The easy 1.2-mile Fox Hollow Trail is a loop hike in Shenandoah National Park’s North District. It’s also a hike that exposes an element of the park’s history.
As you hike, you’ll pass the Fox family cemetery, which has several headstones of those who once lived on the land that later became a national park.
I completed this hike in winter, a time when Skyline Drive can close often due to ice and snow. The scenic byway may close in its entirety or in sections.
The day of my hike, just the first five miles of Skyline Drive were open. Thankfully, the trailhead for this hike was accessible. The hike was quiet and relaxing.
|Mostly rock & dirt trails
|$30 per vehicle (good for seven days)
Dickey Ridge Visitor Center
Park in the large parking lot at the Dickey Ridge Visitor Center, in front of restrooms that are open in winter even when the visitor center is closed.
The hike begins directly across Skyline Drive from Dickey Ridge Visitor Center. You’ll see a large trail kiosk at the trailhead with a map for the Fox Hollow Trail.
Before or after this hike, make a stop for big views at the overlook behind the visitor center. In spring, this scenic overlook is popular with plein air painters.
Fox Hollow Trail
From the trail kiosk, you’ll see hiking trail go downhill to the left, as well as downhill to the right. It’s not entirely clear which way to go.
Honestly though, if you look closely at the Fox Hollow TRACK Trail sign, you are directed to stay to the left. Naturally, I opted to go to the right.
It’s a loop. It shouldn’t matter which way to go, but then I reached the first trail marker that read “Start Fox Hollow Trail Circuit This Way,” pointing to the left. Oof.
So I crossed over to enter the proper side of the loop, which begins on the blue-blazed Dickey Ridge Trail. Now I was on my way. Woo-hoo.
It’s a nice forested hike. Very relaxing. This hike is very, very popular in warm-weather months, but on this day, it was just me, my thoughts and the trail.
At the 0.3-mile mark, you’ll reach a concrete trail marker. Stay right for the Fox Hollow Trail. You’ll begin to see piles of stones on both sides of the trail.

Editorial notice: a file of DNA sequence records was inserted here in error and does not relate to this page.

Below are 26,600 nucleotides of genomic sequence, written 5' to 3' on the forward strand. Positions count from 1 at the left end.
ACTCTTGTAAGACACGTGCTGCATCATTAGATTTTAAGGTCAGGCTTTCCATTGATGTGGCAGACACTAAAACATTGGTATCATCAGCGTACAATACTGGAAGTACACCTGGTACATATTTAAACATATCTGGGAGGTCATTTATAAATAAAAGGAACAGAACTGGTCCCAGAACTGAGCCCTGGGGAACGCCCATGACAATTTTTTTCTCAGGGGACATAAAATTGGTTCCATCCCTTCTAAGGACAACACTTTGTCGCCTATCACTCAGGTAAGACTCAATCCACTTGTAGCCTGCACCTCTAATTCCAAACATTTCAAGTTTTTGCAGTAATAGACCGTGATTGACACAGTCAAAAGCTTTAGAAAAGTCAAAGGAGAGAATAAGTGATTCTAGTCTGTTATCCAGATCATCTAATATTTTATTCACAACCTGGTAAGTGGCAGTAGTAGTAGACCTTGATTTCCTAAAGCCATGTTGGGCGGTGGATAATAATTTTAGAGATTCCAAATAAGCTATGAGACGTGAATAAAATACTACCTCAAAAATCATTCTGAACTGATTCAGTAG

The Fox family cleared stones and put them here to farm the land. Generations of the Fox family were on the land before the park was created in 1935.
You’ll reach the Fox family cemetery at the 0.5-mile mark. There are more than 100 family cemeteries across Shenandoah National Park, including this one.
In some cases, descendants of those buried maintain the cemeteries. Take a look at a few tombstones to consider what life was like in the park’s hollows and ridges.
Continue along the trail, then ascend a section of the path that may have served as a road used by the family to reach the closest town, Front Royal.
At the 0.7-mile mark, you’ll reach a water crossing. Continue on the blue-blazed trail. At the 1.1-mile mark, you’ll reach an open field where the hike began.
Stay left to ascend the hill to the trail kiosk. Your short nature hike is complete. A quick note before you go, pets are not allowed on this trail.
I completed the Fox Hollow Trail and Snead Farm Loop as separate hikes, but you could easily combine the two into one longer hike.
To do this, simply turn left at the trail marker at the 1.1-mile mark. So, instead of returning to the trail kiosk, you’ll walk south on the Dickey Ridge Trail.
Turn left onto Snead Farm Road (which becomes the Snead Farm Loop Trail) to reach Snead Farm. Turn right on the Dickey Ridge Trail to return to your car.
From the visitor center parking area, this hike on the Fox Hollow Loop took me 30 minutes, including time spent looking at tombstones in the family cemetery.
In-season, stop in the Dickey Ridge Visitor Center for a short park orientation film, exhibits and a bookstore. You can also pick up a Junior Ranger Activity Booklet.
Kids ages 7-12 can complete activities in the booklet, then be sworn in as a Junior Ranger and earn a badge. You can also download the booklet before you arrive.